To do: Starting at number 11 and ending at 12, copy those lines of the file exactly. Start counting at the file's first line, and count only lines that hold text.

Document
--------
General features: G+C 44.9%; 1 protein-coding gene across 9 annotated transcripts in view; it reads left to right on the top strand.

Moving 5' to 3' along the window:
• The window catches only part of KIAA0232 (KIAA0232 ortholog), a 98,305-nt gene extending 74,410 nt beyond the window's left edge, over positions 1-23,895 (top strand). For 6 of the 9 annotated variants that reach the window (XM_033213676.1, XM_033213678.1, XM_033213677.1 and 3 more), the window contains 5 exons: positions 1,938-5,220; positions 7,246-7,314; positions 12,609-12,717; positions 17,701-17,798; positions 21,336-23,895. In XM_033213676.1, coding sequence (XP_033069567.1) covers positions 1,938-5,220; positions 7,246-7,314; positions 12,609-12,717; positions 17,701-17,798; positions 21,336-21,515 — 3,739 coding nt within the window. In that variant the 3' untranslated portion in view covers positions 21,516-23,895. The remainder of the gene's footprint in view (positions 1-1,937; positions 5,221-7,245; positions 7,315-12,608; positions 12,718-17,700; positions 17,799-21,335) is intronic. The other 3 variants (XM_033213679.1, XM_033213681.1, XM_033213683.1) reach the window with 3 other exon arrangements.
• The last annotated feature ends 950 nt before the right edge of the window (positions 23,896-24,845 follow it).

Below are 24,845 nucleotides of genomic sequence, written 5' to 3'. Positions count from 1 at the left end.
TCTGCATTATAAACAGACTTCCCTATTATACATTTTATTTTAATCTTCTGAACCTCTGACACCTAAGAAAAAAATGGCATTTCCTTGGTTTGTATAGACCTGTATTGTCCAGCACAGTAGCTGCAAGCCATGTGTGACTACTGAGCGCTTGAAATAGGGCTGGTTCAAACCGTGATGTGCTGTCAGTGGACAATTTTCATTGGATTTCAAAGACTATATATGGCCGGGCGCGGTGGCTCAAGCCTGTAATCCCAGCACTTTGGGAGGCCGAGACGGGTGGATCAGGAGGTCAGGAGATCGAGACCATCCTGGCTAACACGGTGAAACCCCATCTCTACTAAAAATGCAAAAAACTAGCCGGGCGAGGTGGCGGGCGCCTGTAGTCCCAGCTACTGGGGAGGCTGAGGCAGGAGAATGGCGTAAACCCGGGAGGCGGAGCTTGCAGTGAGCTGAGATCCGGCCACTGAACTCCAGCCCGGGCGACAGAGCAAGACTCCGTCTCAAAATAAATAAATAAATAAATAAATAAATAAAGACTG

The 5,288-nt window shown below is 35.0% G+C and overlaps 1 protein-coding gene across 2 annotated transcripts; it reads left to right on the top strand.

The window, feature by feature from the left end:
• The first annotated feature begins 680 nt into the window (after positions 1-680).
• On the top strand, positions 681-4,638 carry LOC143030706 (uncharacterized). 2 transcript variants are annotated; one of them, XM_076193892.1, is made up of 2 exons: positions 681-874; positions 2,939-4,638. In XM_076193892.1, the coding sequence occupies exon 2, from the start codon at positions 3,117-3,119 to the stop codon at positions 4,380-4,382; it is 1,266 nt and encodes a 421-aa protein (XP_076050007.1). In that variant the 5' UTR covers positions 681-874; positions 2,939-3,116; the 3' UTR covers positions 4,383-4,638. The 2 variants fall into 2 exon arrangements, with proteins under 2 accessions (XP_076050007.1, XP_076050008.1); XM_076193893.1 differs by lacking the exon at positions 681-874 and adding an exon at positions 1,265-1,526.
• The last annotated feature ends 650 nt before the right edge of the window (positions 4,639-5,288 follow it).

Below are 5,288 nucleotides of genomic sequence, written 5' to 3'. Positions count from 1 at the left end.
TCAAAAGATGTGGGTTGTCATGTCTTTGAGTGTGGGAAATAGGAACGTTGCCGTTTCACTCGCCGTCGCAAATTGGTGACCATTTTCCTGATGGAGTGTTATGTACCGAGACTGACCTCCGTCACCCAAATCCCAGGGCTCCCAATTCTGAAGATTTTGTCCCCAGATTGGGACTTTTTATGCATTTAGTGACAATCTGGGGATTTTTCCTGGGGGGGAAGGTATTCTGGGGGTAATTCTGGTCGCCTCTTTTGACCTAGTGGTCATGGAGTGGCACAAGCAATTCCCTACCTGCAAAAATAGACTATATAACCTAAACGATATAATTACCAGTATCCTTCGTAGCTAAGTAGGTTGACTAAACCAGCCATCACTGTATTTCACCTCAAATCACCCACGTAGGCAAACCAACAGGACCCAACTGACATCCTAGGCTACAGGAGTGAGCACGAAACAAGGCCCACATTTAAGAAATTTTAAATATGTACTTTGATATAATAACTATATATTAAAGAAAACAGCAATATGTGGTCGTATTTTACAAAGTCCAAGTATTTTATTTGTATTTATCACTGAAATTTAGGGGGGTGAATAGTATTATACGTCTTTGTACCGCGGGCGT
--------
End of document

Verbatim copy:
• The last annotated feature ends 650 nt before the right edge of the window (positions 4,639-5,288 follow it).

Below are 5,288 nucleotides of genomic sequence, written 5' to 3'. Positions count from 1 at the left end.